Some brief thoughts on US Incomes and expenditures

Inflationary dynamics have brought about a large relative increase in real incomes over the last six months or so. 

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Yes it looks as if much of the most recent improvement has not been “spent”, but it is only 1 or 2 months into this gap which must itself be set against strained income increases over the last decade.  Longer trends and frames remain important for the sustained growth rates over time and the current frame remains a weak one.  Personal consumption expenditures as a % of disposable income remain at historically high levels and consumer credit growth may also be a notably factor weighing against leeway for growth in consumption (see end of post).

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Savings rates have blipped up….

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But savings ratios are still historically low….

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And while point in time nominal increases in disposable income look health…

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Longer term average increases that account for volatility in the data show a weaker picture…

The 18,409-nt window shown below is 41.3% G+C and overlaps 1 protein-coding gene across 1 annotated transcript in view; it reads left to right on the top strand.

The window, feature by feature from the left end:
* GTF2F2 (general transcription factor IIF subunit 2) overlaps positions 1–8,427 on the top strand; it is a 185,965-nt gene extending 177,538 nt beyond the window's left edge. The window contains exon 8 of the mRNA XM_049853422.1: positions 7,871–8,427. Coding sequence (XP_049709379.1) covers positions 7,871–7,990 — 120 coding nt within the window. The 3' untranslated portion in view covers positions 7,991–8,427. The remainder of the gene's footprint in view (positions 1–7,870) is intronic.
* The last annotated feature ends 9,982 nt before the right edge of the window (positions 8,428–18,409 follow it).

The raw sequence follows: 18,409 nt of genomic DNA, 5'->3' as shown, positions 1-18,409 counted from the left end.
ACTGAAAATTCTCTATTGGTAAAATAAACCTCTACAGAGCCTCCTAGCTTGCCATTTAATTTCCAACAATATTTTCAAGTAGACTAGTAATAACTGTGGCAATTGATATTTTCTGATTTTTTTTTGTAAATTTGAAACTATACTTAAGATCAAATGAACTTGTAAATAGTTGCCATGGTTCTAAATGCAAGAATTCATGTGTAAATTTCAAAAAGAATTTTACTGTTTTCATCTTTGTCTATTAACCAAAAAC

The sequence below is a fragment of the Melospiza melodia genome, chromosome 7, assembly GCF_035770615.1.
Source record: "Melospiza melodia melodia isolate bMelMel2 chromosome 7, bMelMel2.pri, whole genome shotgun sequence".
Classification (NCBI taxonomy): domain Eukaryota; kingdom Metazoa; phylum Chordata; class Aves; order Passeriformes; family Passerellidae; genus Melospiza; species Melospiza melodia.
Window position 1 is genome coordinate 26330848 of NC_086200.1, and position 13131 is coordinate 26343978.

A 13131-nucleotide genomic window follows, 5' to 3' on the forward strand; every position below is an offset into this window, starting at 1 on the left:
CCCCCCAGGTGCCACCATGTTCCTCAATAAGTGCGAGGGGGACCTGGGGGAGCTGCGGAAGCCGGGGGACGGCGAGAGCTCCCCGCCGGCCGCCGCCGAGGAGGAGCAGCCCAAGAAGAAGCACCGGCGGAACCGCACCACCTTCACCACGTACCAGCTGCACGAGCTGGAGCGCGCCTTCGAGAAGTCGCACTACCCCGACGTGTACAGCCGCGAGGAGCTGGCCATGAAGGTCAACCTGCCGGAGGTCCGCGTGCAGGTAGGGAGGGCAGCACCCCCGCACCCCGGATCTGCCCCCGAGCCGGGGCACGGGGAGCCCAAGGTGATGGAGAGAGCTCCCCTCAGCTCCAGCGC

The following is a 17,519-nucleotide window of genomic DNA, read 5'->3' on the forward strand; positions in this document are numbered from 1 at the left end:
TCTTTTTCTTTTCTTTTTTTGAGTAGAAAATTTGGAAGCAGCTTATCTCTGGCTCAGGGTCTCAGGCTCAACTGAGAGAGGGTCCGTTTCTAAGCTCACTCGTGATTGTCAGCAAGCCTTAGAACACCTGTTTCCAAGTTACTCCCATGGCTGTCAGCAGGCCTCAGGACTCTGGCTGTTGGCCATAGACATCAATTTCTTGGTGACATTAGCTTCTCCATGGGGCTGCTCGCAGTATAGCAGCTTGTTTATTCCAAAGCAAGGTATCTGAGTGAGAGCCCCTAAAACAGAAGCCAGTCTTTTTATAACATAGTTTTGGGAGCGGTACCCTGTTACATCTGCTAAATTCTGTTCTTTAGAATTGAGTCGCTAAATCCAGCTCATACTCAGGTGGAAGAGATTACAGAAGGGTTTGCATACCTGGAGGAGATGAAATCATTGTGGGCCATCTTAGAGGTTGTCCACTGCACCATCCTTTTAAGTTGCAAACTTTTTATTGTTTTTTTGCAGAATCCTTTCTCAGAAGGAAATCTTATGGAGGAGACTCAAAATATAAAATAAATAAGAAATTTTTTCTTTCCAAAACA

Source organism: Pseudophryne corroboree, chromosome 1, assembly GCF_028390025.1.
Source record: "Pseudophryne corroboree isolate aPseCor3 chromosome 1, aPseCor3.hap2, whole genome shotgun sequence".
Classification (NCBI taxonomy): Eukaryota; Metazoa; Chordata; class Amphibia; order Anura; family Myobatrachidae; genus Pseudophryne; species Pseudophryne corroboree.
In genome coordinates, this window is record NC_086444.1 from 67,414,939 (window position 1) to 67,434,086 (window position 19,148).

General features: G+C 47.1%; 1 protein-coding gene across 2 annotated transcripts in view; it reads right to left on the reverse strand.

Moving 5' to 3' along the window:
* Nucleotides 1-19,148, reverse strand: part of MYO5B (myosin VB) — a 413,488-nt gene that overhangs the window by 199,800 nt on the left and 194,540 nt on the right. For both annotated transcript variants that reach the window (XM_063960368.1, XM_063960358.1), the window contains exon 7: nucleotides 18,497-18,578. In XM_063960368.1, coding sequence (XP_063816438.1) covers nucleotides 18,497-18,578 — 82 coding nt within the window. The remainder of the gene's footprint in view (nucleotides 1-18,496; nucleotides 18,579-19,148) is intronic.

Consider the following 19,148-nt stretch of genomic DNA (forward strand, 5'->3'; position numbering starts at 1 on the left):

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Current transfer receipts remain high…

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And US population growth remains mired in a declining trend….

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Breaking down the data we see relative strength of late in transfer receipts and income receipts on assets….

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Yes we have had an increase in real incomes, an increase which has not yet been spent, but personal consumption expenditures as a % of disposable income were at a relatively high point and at current levels are still around 1990s expenditure level peaks…

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But lest anyone thinks that the bounce in real earnings and the increase in “savings” has created legroom for increases in expenditure it is worthwhile remembering that consumer credit growth has also been important in providing the economy with a leg up and some of these relationships are starting to look extended:

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